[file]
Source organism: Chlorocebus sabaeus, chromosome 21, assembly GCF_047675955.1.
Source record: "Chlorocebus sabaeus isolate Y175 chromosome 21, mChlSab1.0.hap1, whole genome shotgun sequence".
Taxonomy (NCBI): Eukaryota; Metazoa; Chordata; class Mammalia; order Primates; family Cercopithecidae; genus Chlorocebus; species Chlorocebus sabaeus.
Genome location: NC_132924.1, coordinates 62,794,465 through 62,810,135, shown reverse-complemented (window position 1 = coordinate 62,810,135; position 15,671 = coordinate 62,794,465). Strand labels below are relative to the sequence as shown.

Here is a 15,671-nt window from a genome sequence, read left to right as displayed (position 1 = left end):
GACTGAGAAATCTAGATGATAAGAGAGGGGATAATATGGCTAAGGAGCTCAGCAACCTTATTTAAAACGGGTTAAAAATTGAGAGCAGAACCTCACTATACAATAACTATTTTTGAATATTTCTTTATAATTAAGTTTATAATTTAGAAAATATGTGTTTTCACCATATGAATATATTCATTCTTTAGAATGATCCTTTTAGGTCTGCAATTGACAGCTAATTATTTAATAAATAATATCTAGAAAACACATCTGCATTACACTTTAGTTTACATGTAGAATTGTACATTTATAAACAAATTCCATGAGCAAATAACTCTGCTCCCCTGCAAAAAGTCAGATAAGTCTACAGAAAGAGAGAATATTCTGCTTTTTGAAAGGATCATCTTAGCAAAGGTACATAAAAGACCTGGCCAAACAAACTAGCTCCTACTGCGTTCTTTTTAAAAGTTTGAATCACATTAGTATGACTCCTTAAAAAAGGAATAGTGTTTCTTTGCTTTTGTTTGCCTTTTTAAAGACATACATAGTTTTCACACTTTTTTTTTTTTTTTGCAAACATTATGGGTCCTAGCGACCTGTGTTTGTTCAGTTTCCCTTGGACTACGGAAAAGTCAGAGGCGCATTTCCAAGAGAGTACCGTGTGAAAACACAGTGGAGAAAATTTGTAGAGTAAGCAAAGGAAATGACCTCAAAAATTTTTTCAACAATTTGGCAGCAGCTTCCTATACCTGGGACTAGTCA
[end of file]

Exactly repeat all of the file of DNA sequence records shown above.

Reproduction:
Source organism: Chlorocebus sabaeus, chromosome 21, assembly GCF_047675955.1.
Source record: "Chlorocebus sabaeus isolate Y175 chromosome 21, mChlSab1.0.hap1, whole genome shotgun sequence".
Taxonomy (NCBI): Eukaryota; Metazoa; Chordata; class Mammalia; order Primates; family Cercopithecidae; genus Chlorocebus; species Chlorocebus sabaeus.
Genome location: NC_132924.1, coordinates 62,794,465 through 62,810,135, shown reverse-complemented (window position 1 = coordinate 62,810,135; position 15,671 = coordinate 62,794,465). Strand labels below are relative to the sequence as shown.

Here is a 15,671-nt window from a genome sequence, read left to right as displayed (position 1 = left end):
GACTGAGAAATCTAGATGATAAGAGAGGGGATAATATGGCTAAGGAGCTCAGCAACCTTATTTAAAACGGGTTAAAAATTGAGAGCAGAACCTCACTATACAATAACTATTTTTGAATATTTCTTTATAATTAAGTTTATAATTTAGAAAATATGTGTTTTCACCATATGAATATATTCATTCTTTAGAATGATCCTTTTAGGTCTGCAATTGACAGCTAATTATTTAATAAATAATATCTAGAAAACACATCTGCATTACACTTTAGTTTACATGTAGAATTGTACATTTATAAACAAATTCCATGAGCAAATAACTCTGCTCCCCTGCAAAAAGTCAGATAAGTCTACAGAAAGAGAGAATATTCTGCTTTTTGAAAGGATCATCTTAGCAAAGGTACATAAAAGACCTGGCCAAACAAACTAGCTCCTACTGCGTTCTTTTTAAAAGTTTGAATCACATTAGTATGACTCCTTAAAAAAGGAATAGTGTTTCTTTGCTTTTGTTTGCCTTTTTAAAGACATACATAGTTTTCACACTTTTTTTTTTTTTTTGCAAACATTATGGGTCCTAGCGACCTGTGTTTGTTCAGTTTCCCTTGGACTACGGAAAAGTCAGAGGCGCATTTCCAAGAGAGTACCGTGTGAAAACACAGTGGAGAAAATTTGTAGAGTAAGCAAAGGAAATGACCTCAAAAATTTTTTCAACAATTTGGCAGCAGCTTCCTATACCTGGGACTAGTCA